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Binance Founder CZ Faces Uncertain Fate as Sentencing Postponed

Changpeng Zhao, the founder of Binance, the world’s largest cryptocurrency exchange by trading volume, will have to wait two more months to learn his fate in a US court. Zhao, also known as “CZ,” is facing charges of failing to maintain an effective anti-money laundering (AML) program within his company, which allegedly facilitated illicit transactions worth billions of dollars.

Zhao was arrested in Seattle in December 2023 and pleaded guilty to one count of violating the Bank Secrecy Act, a federal law that requires financial institutions to report suspicious activities and implement AML policies. He was released on a $10 million bond and agreed to cooperate with the authorities. He also surrendered his passports and agreed not to leave the US without permission.

Zhao was scheduled to be sentenced on Feb. 23, 2024, but a notice from the Seattle federal court announced that the sentencing hearing has been postponed to Apr. 30, 2024, without giving any reason for the delay. This has raised questions and speculations among the cryptocurrency community, as Zhao faces a maximum sentence of 18 months in prison, according to the federal sentencing guidelines. However, some reports suggest that the prosecutors may seek a longer sentence, citing the severity and scale of Zhao’s offenses.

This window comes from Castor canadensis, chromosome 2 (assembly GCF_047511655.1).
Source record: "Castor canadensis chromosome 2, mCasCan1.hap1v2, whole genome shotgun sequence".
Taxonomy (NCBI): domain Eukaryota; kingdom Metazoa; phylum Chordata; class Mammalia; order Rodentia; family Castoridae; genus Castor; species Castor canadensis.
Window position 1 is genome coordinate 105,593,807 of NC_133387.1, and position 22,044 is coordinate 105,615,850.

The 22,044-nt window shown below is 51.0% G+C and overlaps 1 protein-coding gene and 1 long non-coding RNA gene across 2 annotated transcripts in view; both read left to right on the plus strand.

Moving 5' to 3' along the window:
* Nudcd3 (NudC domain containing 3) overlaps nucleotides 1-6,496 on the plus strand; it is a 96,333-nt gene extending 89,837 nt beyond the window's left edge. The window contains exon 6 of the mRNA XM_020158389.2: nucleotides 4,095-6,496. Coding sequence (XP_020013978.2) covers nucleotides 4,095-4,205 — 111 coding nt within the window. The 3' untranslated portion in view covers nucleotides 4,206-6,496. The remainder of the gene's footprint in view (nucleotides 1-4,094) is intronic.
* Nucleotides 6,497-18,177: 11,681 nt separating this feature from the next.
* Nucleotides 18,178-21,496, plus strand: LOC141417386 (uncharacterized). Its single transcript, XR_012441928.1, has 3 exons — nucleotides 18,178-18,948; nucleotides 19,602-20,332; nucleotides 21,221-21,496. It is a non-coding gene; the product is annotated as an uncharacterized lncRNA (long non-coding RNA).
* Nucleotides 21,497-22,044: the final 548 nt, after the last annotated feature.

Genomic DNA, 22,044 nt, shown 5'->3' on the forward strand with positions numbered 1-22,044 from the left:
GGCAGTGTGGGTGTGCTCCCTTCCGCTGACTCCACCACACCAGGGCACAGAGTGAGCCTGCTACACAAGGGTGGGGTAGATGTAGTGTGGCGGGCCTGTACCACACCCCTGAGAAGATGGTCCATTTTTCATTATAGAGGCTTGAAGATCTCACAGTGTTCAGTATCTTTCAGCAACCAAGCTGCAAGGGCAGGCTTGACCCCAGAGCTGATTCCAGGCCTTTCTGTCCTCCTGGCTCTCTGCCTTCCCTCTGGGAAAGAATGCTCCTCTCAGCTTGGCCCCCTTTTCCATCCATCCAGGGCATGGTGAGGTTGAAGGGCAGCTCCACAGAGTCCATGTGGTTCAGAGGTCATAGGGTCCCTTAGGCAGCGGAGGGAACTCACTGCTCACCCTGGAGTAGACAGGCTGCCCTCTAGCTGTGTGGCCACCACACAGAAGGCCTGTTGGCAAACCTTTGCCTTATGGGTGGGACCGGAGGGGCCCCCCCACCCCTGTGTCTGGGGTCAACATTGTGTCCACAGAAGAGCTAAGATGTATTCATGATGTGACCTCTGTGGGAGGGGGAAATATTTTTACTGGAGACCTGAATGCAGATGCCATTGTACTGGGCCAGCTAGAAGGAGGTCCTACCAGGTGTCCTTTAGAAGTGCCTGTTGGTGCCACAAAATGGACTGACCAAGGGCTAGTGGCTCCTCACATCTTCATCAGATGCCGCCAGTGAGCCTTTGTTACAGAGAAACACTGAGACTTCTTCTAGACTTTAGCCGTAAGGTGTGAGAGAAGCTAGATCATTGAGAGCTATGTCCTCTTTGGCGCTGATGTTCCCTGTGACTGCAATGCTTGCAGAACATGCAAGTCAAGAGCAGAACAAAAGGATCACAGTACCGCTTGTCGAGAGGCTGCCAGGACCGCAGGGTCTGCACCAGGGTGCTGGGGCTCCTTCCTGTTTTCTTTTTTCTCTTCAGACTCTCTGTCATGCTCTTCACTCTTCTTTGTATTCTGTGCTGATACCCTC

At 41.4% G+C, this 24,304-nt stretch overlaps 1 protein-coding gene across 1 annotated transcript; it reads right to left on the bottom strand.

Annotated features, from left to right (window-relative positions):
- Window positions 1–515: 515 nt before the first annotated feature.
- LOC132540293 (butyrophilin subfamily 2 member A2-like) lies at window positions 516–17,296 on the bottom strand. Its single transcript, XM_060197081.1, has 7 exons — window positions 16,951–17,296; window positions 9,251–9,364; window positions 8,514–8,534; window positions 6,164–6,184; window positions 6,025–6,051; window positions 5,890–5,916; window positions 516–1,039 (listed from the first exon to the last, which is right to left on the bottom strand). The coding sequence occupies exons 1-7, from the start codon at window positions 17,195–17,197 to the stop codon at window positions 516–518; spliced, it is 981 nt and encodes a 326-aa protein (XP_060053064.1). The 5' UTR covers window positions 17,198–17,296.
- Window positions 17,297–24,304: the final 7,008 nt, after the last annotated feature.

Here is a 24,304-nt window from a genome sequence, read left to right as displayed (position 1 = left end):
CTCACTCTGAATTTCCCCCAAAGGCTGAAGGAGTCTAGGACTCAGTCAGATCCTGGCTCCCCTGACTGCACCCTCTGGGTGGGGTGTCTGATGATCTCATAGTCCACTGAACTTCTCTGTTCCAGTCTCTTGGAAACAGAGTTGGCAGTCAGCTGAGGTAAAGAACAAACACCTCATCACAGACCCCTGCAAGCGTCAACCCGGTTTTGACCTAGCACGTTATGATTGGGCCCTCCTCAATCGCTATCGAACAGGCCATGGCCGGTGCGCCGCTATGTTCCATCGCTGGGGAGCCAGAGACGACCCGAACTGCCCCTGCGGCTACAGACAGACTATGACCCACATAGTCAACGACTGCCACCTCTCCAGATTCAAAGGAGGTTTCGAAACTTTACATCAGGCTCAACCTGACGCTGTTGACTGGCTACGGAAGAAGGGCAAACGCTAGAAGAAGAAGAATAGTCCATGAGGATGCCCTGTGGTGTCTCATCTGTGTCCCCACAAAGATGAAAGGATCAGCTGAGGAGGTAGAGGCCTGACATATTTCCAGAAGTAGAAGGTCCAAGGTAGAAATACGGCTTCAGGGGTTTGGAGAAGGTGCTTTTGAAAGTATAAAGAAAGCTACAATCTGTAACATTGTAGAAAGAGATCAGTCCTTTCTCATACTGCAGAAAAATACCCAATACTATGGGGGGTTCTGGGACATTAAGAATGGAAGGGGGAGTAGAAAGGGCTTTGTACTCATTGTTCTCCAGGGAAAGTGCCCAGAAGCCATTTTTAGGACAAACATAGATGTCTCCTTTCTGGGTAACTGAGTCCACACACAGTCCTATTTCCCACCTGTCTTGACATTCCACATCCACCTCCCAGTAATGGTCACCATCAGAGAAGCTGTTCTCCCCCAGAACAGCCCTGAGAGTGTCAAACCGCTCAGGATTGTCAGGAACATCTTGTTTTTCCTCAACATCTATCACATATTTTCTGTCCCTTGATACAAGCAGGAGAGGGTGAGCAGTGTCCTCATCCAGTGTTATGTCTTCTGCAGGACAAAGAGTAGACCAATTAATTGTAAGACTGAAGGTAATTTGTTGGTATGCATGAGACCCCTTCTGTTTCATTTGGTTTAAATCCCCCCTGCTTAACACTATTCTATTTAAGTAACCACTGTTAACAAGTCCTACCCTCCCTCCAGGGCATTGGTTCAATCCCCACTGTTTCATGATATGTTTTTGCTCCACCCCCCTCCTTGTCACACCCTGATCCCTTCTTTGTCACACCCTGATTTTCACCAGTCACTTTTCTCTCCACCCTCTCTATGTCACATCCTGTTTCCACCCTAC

Zhao’s legal troubles are not limited to the US. He is also wanted by authorities in several countries, including China, Japan, and the UK, for allegedly operating Binance without proper licenses and enabling money laundering, tax evasion, and fraud. Binance has been banned or restricted in several jurisdictions, and has faced investigations and lawsuits from regulators and customers.

Zhao’s personal life has also been affected by his legal woes. He has been denied permission to visit his family in the UAE, where he has a residence and where his children live. He has offered to post his equity in Binance, estimated to be worth over $1 billion, as security for his travel, but the court has rejected his requests, citing flight risk and public safety concerns.

Zhao’s sentencing postponement comes at a time when the cryptocurrency industry is facing increased scrutiny and regulation from governments and agencies around the world. The US Department of Justice, the Securities and Exchange Commission, the Internal Revenue Service, and the Financial Crimes Enforcement Network have all ramped up their efforts to crack down on crypto-related crimes and enforce compliance with existing laws. Zhao’s case is seen as a test case for the future of the crypto sector, as it could set a precedent for how other crypto exchanges and platforms are treated by the law.

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